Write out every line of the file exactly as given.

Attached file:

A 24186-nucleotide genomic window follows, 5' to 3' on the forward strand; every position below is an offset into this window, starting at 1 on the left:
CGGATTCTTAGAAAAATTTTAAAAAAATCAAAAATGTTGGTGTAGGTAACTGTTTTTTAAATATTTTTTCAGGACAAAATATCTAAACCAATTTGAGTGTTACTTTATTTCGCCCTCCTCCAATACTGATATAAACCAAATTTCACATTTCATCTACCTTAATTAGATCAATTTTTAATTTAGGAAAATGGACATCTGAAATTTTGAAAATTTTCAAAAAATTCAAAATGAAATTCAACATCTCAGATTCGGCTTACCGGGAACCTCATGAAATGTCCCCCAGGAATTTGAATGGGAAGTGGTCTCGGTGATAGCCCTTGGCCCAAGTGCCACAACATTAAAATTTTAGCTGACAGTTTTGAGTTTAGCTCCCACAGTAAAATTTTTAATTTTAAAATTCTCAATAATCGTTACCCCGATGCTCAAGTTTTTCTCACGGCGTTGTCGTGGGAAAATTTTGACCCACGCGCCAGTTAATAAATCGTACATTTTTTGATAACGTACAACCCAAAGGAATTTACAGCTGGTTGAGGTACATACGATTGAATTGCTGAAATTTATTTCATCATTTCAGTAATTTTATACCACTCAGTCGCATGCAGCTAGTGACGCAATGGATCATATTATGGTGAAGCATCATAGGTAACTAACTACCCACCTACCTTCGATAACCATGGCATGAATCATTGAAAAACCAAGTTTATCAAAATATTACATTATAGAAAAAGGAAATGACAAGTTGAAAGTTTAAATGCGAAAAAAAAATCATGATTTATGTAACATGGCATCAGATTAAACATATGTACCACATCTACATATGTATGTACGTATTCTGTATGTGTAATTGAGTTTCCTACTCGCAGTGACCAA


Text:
A 24186-nucleotide genomic window follows, 5' to 3' on the forward strand; every position below is an offset into this window, starting at 1 on the left:
CGGATTCTTAGAAAAATTTTAAAAAAATCAAAAATGTTGGTGTAGGTAACTGTTTTTTAAATATTTTTTCAGGACAAAATATCTAAACCAATTTGAGTGTTACTTTATTTCGCCCTCCTCCAATACTGATATAAACCAAATTTCACATTTCATCTACCTTAATTAGATCAATTTTTAATTTAGGAAAATGGACATCTGAAATTTTGAAAATTTTCAAAAAATTCAAAATGAAATTCAACATCTCAGATTCGGCTTACCGGGAACCTCATGAAATGTCCCCCAGGAATTTGAATGGGAAGTGGTCTCGGTGATAGCCCTTGGCCCAAGTGCCACAACATTAAAATTTTAGCTGACAGTTTTGAGTTTAGCTCCCACAGTAAAATTTTTAATTTTAAAATTCTCAATAATCGTTACCCCGATGCTCAAGTTTTTCTCACGGCGTTGTCGTGGGAAAATTTTGACCCACGCGCCAGTTAATAAATCGTACATTTTTTGATAACGTACAACCCAAAGGAATTTACAGCTGGTTGAGGTACATACGATTGAATTGCTGAAATTTATTTCATCATTTCAGTAATTTTATACCACTCAGTCGCATGCAGCTAGTGACGCAATGGATCATATTATGGTGAAGCATCATAGGTAACTAACTACCCACCTACCTTCGATAACCATGGCATGAATCATTGAAAAACCAAGTTTATCAAAATATTACATTATAGAAAAAGGAAATGACAAGTTGAAAGTTTAAATGCGAAAAAAAAATCATGATTTATGTAACATGGCATCAGATTAAACATATGTACCACATCTACATATGTATGTACGTATTCTGTATGTGTAATTGAGTTTCCTACTCGCAGTGACCAA